War on Want is an anti-poverty charity based in London, England, which highlights the needs of poverty-stricken areas around the world, lobbying governments and international agencies to tackle problems, as well as raising public awareness of the concerns of developing nations while supporting organisations throughout the third world. War on Want tends to focus on the root causes of poverty rather than its effects, and places importance on enabling people in poverty to solve their own problems.
For most people war means pain, suffering and poverty. Yet not everyone is made poorer by war. For some companies, war means profit. Private Military and Security Companies (PMSCs) are making a killing out of wars in Iraq and Afghanistan, and in conflicts around the globe.
PMSCs are now the second largest occupying force in Iraq behind the US. Yet they remain unregulated and unaccountable, leaving open the potential for human rights violations.
These companies reap huge profits from war. Iraqi contracts boosted the annual revenue of British PMSCs alone from £320 million in 2003 to more than £1.8 billion in 2004. In the same year income for the private military and security industry worldwide reached $100 billion.
There are hundreds of reports of human rights abuses by PMSC employees, including incidents of contractors firing indiscriminately at civilians. In one incident in September 2007, 17 Iraqi civilians were killed by American PMSC Blackwater. Just weeks later employees of British security company Erinys International opened fire on a taxi near Kirkuk in Iraq, wounding three civilians, including two women.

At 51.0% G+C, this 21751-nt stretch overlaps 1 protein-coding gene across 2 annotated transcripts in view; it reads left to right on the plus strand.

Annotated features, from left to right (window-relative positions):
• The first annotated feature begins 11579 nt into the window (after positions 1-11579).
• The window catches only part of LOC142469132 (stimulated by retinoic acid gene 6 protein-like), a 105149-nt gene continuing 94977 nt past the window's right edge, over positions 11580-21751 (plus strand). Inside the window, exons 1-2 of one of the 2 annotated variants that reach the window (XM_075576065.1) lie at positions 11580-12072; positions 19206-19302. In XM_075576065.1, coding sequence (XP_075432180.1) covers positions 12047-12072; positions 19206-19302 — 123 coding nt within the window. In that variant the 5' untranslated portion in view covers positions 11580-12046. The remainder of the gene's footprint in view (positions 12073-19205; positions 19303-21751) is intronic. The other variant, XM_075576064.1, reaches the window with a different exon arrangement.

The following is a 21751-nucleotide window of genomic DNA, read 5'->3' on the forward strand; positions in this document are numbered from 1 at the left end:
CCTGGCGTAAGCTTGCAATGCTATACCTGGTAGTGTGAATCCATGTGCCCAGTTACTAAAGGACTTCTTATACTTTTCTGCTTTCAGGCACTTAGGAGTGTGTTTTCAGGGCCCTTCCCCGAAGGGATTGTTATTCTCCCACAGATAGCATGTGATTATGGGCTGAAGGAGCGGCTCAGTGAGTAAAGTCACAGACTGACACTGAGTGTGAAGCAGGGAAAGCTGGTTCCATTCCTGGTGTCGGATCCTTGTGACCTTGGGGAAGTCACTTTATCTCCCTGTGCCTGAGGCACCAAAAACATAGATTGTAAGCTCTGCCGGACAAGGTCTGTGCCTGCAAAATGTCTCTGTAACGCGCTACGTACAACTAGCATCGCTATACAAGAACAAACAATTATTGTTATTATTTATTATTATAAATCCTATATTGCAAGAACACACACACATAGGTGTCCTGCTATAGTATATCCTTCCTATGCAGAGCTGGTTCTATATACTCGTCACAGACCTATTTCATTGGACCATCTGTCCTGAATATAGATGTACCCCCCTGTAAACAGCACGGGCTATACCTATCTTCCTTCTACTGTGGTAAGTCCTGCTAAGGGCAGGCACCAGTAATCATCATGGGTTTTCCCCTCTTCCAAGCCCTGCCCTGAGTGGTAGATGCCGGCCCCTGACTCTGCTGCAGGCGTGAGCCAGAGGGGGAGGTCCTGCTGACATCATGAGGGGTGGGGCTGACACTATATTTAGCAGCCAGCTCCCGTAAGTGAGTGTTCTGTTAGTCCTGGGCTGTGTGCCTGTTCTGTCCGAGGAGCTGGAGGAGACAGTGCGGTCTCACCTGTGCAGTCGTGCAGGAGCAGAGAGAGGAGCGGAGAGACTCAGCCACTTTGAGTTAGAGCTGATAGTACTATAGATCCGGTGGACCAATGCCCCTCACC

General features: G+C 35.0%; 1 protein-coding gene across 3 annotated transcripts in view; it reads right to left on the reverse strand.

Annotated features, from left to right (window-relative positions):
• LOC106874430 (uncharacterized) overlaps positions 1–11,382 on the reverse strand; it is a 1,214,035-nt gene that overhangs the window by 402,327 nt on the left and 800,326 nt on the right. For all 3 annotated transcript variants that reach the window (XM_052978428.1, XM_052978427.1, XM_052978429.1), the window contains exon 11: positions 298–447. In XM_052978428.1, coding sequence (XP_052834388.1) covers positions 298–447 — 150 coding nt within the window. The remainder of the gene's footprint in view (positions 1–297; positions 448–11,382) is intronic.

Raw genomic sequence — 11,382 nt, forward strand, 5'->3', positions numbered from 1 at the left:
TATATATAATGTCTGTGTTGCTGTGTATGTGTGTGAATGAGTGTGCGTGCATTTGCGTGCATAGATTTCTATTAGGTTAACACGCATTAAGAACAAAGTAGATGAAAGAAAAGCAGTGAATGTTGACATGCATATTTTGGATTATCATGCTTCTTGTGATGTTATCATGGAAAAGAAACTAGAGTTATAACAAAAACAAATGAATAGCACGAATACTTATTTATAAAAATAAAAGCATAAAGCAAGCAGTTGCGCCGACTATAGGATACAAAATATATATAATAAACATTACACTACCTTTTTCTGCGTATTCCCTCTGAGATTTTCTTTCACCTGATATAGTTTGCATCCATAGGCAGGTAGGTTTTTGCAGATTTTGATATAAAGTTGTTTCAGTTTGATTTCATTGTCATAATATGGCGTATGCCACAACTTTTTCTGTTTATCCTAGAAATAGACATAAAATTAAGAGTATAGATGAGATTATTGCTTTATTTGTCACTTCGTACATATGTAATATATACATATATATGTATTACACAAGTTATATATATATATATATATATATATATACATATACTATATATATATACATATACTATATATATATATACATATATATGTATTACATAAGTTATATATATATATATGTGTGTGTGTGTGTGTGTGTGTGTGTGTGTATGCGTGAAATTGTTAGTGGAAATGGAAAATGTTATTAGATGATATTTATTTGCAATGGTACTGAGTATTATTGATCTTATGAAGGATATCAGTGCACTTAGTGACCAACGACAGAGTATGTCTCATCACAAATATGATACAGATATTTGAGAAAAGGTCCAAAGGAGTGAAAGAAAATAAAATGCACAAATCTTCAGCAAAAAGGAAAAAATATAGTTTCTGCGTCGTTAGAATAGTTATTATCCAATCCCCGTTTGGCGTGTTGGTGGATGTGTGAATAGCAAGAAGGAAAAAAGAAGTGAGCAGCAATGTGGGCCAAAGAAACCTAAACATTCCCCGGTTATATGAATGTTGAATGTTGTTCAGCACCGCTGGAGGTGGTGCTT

A 'trophy video' shows employees of British company Aegis Defence Services randomly shooting automatic weapons at civilian cars in Baghdad. Aegis coordinates the operations of all PMSCs working in Iraq. At Abu Ghraib prison, employees of two PMSCs were implicated in the abuse-of-prisoners scandal including allegedly raping a male juvenile detainee and directing the use of dogs and other forms of torture during interrogations.
Despite these cases and many more, no private military contractor has been prosecuted for actions in Iraq. The pattern is similar in conflicts around the world.
There is a pressing need for the UK government to take forward legislation that will regulate these companies and hold them to account.
War on Want resources on PMSCs
- Download Corporate Mercenaries: War on Want's report on PMSCs - Corporate Mercenaries: The threat of private military and security companies. Download here
- Mercenary Trophy Videos: Download videos of Aegis and Blackwater mercenaries at work in Iraq. Download here
- UK Government response: Official response from UK Government to the email action War on Want supporters sent to the Foreign Secretary. Download here
- Read Erinys' response to War on Want's reports. Download here
Action that the campaign is calling for
War on Want calls on the UK government to move towards legislation to control the PMSC sector as an urgent priority. Self-regulation by the industry is not an option. Legislation must outlaw PMSC involvement in all forms of direct combat and combat support, as understood in their widest possible senses.
Letter action: Send a letter to your Member of Parliament urging them to call on the Foreign Secretary to introduce legislation regulating private military and security companies as a matter of urgency. You can fin the letter here
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